What do parshat Va’etchanan and the holiday of Tu B’Av (which coincide this week) have in common?
The Shema prayer — the ultimate testament of faith and commitment by the Jewish people to God — is found in parshat Va’etchanan. The first paragraph begins with a challenging command: to Love Hashem. As the midrash Sifrei asks, “How does one come to love God?!” In other words, how can the Torah command such an emotion?! The Sifrei’s answer provides insight not only into how to observe the command to love God but also into how to increase love in human relationships. The Sifrei learns from the second paragraph of Shema, “And these things that I command you this day shall be upon your heart,” that the way to fulfill ahavat Hashem is by performing mitzvot. Acts of lovingkindness and service bring us closer, so to speak, to God.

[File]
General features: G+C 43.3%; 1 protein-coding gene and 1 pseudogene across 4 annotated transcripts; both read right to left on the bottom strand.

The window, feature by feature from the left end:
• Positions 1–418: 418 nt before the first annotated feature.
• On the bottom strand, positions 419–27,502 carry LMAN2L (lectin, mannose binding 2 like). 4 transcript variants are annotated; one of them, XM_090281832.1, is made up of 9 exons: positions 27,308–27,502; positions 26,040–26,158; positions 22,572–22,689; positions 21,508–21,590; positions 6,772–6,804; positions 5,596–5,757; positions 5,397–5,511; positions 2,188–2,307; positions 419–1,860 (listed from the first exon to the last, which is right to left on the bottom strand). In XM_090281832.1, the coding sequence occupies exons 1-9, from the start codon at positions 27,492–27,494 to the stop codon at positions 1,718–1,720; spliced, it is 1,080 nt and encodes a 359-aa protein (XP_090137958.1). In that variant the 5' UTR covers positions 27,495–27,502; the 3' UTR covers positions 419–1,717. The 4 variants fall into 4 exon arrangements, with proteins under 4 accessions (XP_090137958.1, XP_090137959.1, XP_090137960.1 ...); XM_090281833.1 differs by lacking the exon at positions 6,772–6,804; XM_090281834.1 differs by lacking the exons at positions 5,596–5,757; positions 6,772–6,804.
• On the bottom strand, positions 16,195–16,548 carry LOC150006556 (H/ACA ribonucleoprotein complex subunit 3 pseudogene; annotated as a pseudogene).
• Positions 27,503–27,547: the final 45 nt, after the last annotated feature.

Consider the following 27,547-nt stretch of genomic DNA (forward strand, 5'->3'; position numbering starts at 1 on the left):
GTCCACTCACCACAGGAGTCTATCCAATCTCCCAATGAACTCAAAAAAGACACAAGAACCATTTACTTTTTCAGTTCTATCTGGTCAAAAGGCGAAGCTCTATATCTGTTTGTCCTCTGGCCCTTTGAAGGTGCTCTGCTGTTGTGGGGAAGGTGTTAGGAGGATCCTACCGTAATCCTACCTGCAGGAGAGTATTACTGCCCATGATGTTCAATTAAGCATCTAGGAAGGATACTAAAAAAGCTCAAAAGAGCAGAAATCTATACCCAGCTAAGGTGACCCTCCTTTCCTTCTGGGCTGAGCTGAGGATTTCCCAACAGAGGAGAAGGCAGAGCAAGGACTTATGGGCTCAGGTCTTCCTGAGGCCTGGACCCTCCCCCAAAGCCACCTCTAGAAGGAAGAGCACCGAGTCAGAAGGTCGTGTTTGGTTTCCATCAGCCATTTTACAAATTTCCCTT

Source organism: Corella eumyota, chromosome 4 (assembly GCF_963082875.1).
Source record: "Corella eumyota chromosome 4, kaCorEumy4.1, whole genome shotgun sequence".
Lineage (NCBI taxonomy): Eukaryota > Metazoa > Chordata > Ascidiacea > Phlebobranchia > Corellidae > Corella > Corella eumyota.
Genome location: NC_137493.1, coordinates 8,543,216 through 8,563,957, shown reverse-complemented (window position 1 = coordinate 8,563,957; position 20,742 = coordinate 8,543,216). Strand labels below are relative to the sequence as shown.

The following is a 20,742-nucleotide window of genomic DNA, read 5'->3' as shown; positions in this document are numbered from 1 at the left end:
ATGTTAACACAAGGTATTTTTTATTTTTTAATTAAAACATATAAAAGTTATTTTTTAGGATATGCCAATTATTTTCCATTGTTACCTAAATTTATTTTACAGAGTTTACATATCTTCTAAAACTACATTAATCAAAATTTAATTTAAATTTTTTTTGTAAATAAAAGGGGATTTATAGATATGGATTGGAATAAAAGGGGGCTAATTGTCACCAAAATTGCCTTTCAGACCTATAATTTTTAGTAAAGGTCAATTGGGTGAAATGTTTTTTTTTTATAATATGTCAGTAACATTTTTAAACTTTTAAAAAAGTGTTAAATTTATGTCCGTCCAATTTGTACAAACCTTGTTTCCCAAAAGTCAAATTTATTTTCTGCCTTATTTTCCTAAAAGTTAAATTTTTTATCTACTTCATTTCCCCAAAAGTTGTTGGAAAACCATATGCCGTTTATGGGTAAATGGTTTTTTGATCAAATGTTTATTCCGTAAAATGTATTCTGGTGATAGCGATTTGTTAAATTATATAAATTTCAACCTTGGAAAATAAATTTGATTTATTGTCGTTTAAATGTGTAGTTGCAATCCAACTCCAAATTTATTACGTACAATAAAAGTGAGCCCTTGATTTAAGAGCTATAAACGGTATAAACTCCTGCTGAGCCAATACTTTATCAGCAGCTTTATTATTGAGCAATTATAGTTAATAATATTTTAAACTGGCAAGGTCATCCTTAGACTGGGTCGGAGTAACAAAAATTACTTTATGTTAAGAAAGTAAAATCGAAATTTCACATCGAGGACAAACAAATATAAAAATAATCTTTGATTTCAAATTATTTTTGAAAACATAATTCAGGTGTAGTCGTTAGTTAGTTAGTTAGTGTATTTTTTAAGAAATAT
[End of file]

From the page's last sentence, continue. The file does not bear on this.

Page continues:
A similar idea runs through the closing mishna in Ta’anit, which teaches that Tu B’av (and Yom Kippur) were the happiest days, since the daughters of Israel would go out to dance in the vineyards to meet their love-match. The women would all borrow dresses so as not to shame anyone who did not own a nice white garment. The mishna continues by comparing this matchmaking celebration with the wedding day of Shlomo Ha-melech in Shir Hashirim: “Go forth, daughters of Zion, and gaze upon King Solomon… on the day of his wedding…” The mishna interprets Shlomo’s wedding day as a metaphor for the bond between God and Israel: The day of Matan Torah, God’s gift to Israel and Israel’s building of the mikdash.
The message of this mishna and the Sifrei: selflessness, acts of giving and sacrifice increase love between the Jewish people and God and in human relationships as well. Shabbat shalom and happy Tu B’Av! -Karen Miller Jackson